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← Pat Condell - No Mosque At Ground Zero

jhellegers's Avatar Jump to comment 9 by jhellegers

Dear webmaster,

Could you please remove the video above? It contradicts the the mission statement of the Richard Dawkins Foundation of tolerance and superstition.

First of all, the attacks of 9/11 is one made by a terrorist organisation, not by a whole religion. As can be read herelink text, the overwhelming majority of muslims do not "endorse violence" and reject attacks on citizens. The assumption that Islam, which is, after all, the commonly held belief of all muslims, is a religion that supports the attacks of 9/11 is nothing short of superstition, and therefore in contradiction to your mission statement. As for the Cordoba Mosque, it was not built by muslim invaders celebrating their conquest of Spain. Muslims bought (!) a church which was subsequently changed into a mosque, and named to honour his wife. Cordoba soon grew to be the largest Western European city and a centre foreconomics and learning for muslims, christians and jews. Again a lack of regard for evidence. Furthermore, framing the building of a mosque as islamization of a country is nonsense - the building of a mosque merely acoomodates a group of people holding a private belief in holding private meetings. It is not any more public than starting a golf club[2]. To say that the mosque is triumphalistic, celebrating the 9/11 attacks is nothing more than an illusion presented whitout even a shred of evidence. When dealing with actual evidence, such as the statements by the committee organizing the building of the mosque, saying it is a tribute to the victims, mr. Condell chooses to disregard it. He continues by saying that it makes him "sick to his stomach that Islam is allowed near Ground Zero". As many of the victims of the attacks were indeed muslim, it is not only impossible not to allow "Islam" near Ground Zero, but also to allow families of the victims to mourn their lost ones in their own ways. Again, mr. Condell chooses to showdisregard for the facts.

Citizens cannot be held accountable for acts commited by others.

To do otherwise, and to make people complicit in the 9/11 attacks based on a specific shared trait (the professed religion), is nothing short of intolerance, as is the call for a stop of all people professing that faith (and that faith only) on building houses of worship.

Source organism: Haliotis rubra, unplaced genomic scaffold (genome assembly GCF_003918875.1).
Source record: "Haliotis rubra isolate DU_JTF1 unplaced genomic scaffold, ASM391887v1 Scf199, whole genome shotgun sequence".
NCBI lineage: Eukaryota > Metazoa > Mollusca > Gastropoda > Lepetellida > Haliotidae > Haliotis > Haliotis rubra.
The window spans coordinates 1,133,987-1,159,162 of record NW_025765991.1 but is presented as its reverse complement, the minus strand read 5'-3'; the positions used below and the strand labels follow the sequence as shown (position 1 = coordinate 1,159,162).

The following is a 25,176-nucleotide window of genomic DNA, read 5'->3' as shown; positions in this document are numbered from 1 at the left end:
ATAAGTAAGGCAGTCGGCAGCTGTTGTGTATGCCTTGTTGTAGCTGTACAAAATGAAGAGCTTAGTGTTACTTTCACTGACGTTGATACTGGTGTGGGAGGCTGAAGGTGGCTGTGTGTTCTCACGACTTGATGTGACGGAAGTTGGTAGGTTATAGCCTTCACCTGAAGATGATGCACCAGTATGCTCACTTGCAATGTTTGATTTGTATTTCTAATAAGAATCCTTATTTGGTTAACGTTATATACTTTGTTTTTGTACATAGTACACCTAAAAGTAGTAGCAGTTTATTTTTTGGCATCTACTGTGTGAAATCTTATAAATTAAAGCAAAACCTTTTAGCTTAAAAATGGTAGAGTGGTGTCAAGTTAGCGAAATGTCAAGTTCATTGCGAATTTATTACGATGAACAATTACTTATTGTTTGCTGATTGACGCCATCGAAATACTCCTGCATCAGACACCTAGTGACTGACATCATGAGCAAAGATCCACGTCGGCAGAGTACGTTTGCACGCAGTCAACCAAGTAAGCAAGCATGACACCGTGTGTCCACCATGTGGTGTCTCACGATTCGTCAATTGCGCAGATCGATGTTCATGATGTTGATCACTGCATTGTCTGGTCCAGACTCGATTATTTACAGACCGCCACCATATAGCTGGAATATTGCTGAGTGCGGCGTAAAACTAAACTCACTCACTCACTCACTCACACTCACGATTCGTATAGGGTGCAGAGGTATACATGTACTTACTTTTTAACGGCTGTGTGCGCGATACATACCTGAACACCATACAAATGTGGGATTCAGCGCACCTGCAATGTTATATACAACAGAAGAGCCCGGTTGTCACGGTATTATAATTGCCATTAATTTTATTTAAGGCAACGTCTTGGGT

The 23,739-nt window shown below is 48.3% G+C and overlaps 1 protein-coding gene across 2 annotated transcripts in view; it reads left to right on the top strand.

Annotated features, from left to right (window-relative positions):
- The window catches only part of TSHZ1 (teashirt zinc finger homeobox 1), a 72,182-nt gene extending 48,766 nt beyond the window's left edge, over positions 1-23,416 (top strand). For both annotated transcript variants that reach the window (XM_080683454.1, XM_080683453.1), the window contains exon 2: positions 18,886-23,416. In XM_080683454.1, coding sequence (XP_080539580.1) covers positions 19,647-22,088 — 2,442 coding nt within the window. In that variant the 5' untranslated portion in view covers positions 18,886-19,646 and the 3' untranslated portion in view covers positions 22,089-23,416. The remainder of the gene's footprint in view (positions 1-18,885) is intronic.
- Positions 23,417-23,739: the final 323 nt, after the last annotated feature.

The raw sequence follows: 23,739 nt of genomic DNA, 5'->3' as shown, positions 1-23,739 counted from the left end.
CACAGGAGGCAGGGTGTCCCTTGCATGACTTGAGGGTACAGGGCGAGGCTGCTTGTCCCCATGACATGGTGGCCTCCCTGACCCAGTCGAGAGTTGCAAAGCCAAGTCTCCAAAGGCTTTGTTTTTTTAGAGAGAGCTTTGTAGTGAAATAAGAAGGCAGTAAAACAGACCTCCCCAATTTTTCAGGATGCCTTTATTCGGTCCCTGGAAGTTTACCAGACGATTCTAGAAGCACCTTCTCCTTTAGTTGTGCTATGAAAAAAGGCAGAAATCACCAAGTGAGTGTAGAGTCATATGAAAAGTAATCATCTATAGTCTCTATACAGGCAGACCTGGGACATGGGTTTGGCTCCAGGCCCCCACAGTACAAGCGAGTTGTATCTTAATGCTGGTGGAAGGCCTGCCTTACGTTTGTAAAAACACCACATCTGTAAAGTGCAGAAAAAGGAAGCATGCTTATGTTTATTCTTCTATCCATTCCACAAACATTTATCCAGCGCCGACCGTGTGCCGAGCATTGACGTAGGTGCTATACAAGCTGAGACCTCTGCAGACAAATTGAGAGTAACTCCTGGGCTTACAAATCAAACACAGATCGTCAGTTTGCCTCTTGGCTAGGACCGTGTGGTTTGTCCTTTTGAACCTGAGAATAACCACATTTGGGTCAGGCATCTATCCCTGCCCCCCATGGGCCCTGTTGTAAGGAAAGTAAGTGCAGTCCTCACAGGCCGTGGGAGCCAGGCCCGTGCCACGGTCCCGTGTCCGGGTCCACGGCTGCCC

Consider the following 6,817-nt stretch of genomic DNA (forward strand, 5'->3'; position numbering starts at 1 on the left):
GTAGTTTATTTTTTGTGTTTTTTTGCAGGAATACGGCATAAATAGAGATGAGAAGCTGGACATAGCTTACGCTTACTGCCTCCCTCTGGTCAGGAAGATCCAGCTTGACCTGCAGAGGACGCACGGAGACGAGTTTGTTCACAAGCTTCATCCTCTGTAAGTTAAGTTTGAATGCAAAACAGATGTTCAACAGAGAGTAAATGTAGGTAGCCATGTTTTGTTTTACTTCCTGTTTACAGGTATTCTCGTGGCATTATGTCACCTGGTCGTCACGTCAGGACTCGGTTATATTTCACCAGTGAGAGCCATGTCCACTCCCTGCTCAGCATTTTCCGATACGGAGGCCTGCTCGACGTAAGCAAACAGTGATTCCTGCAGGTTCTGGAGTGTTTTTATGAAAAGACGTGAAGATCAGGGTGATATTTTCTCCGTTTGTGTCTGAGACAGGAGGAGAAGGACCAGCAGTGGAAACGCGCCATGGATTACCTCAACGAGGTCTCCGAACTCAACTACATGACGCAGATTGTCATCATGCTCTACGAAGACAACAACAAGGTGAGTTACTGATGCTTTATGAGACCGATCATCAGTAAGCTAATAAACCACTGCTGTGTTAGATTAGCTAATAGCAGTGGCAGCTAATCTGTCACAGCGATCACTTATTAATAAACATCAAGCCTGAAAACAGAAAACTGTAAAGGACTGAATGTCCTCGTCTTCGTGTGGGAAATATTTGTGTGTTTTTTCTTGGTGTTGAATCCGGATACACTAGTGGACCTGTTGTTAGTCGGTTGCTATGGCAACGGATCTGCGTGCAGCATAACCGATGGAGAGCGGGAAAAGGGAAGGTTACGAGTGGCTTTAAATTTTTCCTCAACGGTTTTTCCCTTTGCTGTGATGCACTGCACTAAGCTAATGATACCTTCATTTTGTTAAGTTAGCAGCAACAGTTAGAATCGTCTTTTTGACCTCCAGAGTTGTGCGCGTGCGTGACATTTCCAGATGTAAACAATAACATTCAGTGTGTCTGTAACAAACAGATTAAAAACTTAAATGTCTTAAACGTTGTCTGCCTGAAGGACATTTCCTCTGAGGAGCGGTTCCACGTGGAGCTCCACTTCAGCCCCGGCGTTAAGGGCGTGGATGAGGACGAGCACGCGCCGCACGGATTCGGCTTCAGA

To state that the 9/11 attacks were strictly a religious act, is clearly untrue, as the goals and demands of al Quaeda are primarily political, such as the military retreat of American troops from the Middle East. Indeed, much of the resentment in the world against America can be traced to American Capitalist Imperialism - to rebuild a business centre at Ground Zero can be seen as an insult to the memories of the victims as well. But that just goes to show that an insult is strictly personal and can never be a ground forgovernment policy. To forbid a mosque on the grounds of insult is the same as forbidding Draw Muhammed Day on the grounds of insult. Furthermore, Condell states that "without belief in the afterlife, the attacks would never have been committed". And again he is wrong, as there are numerous suicide attacks where the attackers were not persuaded by a belief in the afterlife, but by ideals or nationalism, as is the case by of probably the largest group of suicide killers, the kamikaze and kaiten pilots of WW II. Then, are the attacks on Madrid and London an attack on the free world as such? Certainly, the bombers seem to think otherwise. They cast their deeds as a political deed, a reaction to the invasion of Iraq in which both Spain and Britain participated. Should political ideologies be banned for hate? Certainly not. Not only do all political movements hate a specific behaviour or group (liberals do hate groups attacking individuality, corporatists hate groups attacking their social organization, communists hate capitalists (and vice versa). Only by engaging in informed dialogue one can hope to gain some understanding and try to convince others of your truth. Stating that Islam unncessarily dichotomizes the world is simply hilarious when coming for mr. Condells lips. He himself has lately devoted his life to dividing the world between the pure (us westerners) and the impure (muslims), even while muslims are integrating, befriending, working together with nonmuslims (as do most nonmuslims integrate with muslims).

On a sidenote: are all religions that endorse violence incapable of furthering spiritual enlightenment? Let us neglect for a second that virtually every religion has followers that endorse violence, and focus on the question, which does not have an obvious answer. Indeed, Nietzsche stated (following Aeschulos's Oresteia) that true knowledge, and great people, can only be forged by painful experiences which must be overcome and incorporated into one's soul.

[2] Except, of course, when these believers take along their children to their house of worship. ButI do not see why an exception should be made for Islam, as this happens in most other religions as well.

Sat, 05 Jun 2010 07:55:00 UTC | #476598